The picture above is the answer to a question apparently unknown to even the most astute. On June 19 in the NYT, Paul Krugman (subscription required) listed the economic growth during the last five presidencies.
- Clinton 3.7%
- Reagan 3.4%
- Obama 2.1%
- Bush I 2.0%
- Bush II 1.6%
His point is that Republican candidates are promoting old economic policies claiming they will lead to high growth, but there is little evidence of this. He also points out that Jeb Bush’s claim to have been the source of Florida’s 4.4% growth is specious. The growth was due to the massive housing bubble that devastated Florida and the rest of the country when popped.
While Krugman is honest in saying economists don’t know how to create economic growth, he seems bizarrely unfamiliar with how it does come about:
But once the economy is near full employment, further growth depends on raising output per worker. And while there are things that might help make that happen, the truth is that nobody knows how to conjure up rapid productivity gains.
How is this possible? Is it that despite having a Nobel Prize in economics, he is so caught up in the horse-race of politics he can’t bring himself to answer? Perhaps, he is simply too enamored with economics and thinks it should have all the answers? Most likely, he specifically included the phrase “nobody knows how to conjure” so he doesn’t have to get into how productivity gains happen. Ok, we don’t know how to “conjure” them, but we certainly know how they happen. He does everyone a disservice by brushing this part off.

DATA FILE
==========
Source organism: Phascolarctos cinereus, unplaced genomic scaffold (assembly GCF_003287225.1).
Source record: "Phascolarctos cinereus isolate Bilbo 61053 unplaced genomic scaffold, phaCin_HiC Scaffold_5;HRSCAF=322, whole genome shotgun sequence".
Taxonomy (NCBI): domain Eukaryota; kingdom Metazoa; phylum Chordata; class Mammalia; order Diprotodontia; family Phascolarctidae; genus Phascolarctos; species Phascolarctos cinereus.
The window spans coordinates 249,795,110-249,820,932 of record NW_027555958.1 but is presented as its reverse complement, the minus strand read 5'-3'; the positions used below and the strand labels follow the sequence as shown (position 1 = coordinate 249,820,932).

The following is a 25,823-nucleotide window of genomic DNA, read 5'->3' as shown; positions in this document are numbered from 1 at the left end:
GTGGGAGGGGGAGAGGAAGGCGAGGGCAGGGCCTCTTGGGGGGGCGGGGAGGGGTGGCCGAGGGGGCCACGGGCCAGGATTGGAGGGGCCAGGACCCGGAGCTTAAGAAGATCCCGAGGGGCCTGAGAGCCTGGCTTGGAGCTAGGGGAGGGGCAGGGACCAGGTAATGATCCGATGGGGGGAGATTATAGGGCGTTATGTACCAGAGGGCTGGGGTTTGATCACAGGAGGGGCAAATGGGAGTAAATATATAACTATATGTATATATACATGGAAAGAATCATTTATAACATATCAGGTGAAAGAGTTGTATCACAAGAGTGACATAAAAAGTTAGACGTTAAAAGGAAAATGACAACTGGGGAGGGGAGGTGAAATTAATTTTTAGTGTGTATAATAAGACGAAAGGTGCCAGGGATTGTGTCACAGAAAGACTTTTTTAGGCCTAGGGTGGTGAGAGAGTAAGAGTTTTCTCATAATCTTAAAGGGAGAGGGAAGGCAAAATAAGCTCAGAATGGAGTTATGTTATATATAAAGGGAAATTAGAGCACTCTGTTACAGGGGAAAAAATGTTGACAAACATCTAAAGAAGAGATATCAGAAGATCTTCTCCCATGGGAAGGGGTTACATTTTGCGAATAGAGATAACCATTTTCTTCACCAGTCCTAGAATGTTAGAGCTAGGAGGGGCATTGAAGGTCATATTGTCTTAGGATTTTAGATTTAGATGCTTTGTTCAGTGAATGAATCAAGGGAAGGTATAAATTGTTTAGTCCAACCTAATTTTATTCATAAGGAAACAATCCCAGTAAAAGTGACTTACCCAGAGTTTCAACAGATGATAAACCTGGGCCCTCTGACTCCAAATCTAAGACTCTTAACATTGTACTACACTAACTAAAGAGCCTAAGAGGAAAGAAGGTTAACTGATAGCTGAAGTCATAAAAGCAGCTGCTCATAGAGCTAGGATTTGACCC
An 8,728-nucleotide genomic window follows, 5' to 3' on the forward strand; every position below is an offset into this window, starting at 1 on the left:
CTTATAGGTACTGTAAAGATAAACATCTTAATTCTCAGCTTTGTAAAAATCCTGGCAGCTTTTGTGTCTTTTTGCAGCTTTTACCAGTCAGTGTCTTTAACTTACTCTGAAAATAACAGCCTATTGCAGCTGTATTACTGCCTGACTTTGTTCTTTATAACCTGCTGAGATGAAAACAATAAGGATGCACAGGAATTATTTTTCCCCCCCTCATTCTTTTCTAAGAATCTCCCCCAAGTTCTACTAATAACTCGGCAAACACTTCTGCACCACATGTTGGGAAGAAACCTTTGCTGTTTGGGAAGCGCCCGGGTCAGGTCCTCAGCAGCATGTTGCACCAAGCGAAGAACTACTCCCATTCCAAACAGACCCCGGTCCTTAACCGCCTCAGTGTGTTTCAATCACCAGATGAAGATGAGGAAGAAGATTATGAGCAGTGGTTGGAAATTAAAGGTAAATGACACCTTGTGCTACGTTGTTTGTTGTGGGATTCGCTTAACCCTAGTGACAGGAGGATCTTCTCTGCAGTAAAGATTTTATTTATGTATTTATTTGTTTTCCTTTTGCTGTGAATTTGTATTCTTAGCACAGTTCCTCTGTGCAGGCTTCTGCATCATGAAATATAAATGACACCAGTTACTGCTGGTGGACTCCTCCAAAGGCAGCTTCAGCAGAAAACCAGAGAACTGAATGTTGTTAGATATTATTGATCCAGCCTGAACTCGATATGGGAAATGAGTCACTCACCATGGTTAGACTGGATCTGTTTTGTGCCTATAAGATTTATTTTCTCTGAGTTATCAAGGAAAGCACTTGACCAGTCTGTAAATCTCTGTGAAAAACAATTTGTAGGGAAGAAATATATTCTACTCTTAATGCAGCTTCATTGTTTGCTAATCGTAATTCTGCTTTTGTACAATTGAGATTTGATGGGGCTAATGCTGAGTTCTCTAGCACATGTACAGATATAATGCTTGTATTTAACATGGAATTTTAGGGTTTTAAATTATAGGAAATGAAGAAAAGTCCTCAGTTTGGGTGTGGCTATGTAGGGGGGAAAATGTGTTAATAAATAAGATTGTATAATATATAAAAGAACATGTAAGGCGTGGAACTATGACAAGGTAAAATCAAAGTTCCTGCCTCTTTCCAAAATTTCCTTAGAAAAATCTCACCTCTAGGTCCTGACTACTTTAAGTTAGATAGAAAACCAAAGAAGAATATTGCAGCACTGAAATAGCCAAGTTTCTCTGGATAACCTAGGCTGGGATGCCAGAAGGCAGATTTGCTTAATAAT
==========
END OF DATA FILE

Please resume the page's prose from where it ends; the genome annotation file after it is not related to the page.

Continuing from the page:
The answer is the picture at the top of this post. Economic growth is driven by productivity, which is driven by technology, which is driven by scientific advancement. In 1980, The IBM-PC had not yet even been invented, let alone integrated in business. There were no cell phones, let alone smart phones. There was no internet. Faxes were in their infancy. Mostly, business executives dictated correspondence to secretaries who typed it up and sent it by mail.
If people in the media, and learned columnists who know better, would make this point regularly, maybe we would get presidential candidates arguing over who can increase the NSF budget the most, instead lying about which presidents caused the most economic growth. (They can help during times of recession through monetary and fiscal policy.)
The figure below shows the Gross Domestic Product for the US from the FRED Database of the Federal Reserve Board of St. Louis. You can see deviations due to bubbles and then the subsequent crashes. You can also see the clear independence of GDP as a function of which party controls the presidency.
Presidents do not increase productivity, nor create economic growth. Scientists and engineers do.